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hangman an executioner: “the hangman's axe,” THE MERCHANT OF VENICE, iv. 1. 125. (So in Fletcher'sProphetess, act iii. sc. 1, Dioclesian, who had stabbed Aper, is called “the hangman of Volusius Aper;” and in Jacke Drum's Entertainment, Brabant Junior, being prevented by Sir Edward from stabbing himself, declares that he is too wicked to live:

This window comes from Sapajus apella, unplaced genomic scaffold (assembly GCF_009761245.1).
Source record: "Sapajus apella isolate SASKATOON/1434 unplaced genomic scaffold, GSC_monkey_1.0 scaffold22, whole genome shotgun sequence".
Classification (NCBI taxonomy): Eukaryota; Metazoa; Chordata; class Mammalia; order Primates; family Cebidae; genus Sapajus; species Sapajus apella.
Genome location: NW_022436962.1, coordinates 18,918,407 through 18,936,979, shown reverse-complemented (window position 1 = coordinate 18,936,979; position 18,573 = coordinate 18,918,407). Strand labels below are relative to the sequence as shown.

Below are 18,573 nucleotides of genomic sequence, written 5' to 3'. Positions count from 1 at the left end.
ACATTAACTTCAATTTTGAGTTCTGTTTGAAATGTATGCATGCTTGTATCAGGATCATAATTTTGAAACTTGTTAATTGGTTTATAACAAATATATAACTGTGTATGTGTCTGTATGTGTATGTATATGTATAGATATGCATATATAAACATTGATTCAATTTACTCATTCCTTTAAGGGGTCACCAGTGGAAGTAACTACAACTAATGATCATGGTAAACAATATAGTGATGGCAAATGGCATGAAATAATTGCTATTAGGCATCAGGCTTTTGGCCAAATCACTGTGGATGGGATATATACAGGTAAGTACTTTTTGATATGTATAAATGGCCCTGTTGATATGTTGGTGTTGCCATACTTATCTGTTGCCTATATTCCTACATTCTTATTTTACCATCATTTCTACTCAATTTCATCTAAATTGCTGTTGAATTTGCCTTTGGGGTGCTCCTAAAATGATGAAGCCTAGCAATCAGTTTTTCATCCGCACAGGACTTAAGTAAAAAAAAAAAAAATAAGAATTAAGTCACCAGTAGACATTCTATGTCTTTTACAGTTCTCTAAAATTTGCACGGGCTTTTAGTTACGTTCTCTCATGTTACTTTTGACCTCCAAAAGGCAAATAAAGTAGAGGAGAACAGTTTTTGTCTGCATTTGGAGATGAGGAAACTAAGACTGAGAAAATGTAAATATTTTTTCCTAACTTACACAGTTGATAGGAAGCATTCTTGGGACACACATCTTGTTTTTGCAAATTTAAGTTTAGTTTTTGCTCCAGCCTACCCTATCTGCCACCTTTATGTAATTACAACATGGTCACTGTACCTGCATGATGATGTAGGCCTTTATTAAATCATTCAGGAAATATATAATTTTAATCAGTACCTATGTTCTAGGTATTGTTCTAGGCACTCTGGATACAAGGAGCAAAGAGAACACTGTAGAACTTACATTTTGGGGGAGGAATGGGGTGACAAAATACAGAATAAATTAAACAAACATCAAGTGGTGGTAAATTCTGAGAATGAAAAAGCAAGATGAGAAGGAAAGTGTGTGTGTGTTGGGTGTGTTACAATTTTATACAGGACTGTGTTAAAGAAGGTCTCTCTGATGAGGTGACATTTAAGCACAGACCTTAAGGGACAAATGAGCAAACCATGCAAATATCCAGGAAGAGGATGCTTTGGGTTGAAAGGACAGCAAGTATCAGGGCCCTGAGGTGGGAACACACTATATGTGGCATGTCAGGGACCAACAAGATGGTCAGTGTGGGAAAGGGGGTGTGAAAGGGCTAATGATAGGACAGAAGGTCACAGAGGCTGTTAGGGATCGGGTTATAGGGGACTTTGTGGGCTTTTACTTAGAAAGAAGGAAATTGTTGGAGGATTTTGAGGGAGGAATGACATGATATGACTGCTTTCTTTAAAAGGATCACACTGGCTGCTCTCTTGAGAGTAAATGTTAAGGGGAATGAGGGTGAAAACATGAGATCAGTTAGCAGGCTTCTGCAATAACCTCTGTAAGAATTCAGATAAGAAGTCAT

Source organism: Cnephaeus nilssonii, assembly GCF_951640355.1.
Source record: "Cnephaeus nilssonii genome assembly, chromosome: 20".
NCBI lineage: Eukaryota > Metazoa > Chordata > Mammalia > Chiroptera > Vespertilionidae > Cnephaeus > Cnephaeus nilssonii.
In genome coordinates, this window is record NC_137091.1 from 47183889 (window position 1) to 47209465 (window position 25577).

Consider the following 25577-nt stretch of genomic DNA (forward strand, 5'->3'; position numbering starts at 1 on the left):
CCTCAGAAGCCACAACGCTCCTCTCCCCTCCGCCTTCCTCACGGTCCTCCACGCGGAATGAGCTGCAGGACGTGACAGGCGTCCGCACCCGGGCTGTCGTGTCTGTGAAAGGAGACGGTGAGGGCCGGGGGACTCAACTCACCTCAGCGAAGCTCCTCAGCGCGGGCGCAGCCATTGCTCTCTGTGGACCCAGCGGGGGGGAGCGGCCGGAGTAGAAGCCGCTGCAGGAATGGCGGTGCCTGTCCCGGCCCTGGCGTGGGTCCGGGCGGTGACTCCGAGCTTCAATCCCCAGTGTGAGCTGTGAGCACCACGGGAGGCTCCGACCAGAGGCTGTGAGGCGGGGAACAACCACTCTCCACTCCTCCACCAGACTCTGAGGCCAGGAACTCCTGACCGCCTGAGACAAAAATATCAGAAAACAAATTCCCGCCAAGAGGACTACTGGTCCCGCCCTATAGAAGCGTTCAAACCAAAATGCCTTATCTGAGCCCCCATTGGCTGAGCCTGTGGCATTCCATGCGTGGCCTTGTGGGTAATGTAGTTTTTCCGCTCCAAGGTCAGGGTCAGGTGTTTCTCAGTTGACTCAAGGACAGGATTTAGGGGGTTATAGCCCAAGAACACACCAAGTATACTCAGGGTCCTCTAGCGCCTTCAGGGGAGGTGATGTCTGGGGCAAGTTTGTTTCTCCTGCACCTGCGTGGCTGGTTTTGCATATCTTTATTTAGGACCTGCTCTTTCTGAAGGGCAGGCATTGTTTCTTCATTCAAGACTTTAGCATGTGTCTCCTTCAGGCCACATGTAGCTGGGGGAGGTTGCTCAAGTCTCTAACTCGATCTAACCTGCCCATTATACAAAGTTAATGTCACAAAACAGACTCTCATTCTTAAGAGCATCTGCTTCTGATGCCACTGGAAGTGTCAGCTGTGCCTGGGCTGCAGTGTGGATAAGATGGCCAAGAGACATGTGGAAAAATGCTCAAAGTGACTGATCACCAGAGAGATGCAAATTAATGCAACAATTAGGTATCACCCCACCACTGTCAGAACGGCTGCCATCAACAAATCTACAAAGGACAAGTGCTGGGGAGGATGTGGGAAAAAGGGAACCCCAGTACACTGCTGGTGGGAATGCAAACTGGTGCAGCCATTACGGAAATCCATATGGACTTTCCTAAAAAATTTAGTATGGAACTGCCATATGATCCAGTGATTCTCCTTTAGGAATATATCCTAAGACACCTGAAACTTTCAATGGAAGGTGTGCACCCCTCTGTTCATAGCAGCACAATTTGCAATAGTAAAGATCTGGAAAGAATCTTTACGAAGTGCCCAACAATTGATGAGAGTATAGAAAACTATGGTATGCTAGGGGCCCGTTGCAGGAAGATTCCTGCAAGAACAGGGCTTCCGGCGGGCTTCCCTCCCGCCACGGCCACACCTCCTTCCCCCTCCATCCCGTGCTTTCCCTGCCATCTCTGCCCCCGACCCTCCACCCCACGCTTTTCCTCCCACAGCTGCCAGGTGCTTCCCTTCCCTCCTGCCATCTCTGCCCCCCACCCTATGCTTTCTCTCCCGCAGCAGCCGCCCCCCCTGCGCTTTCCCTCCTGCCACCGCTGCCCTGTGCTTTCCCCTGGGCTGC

“And therefore, gentle knight, let mine owne hand
Be mine own hangman.” Sig. H 3 verso, ed. 1616; compare, too, a play of a much later date, the Duke of Buckingham's Rehearsal, where Bayes says: “I come out in a long black veil, and a great huge hangman behind me, with a furr'd cap, and his sword drawn; and there tell 'em plainly, that if, out of good nature, they will not like my play, I'gad, I'll e'en kneel down, and he shall cut my head off.” Buckingham's Works, vol. i. p. 21, ed. 1775.)

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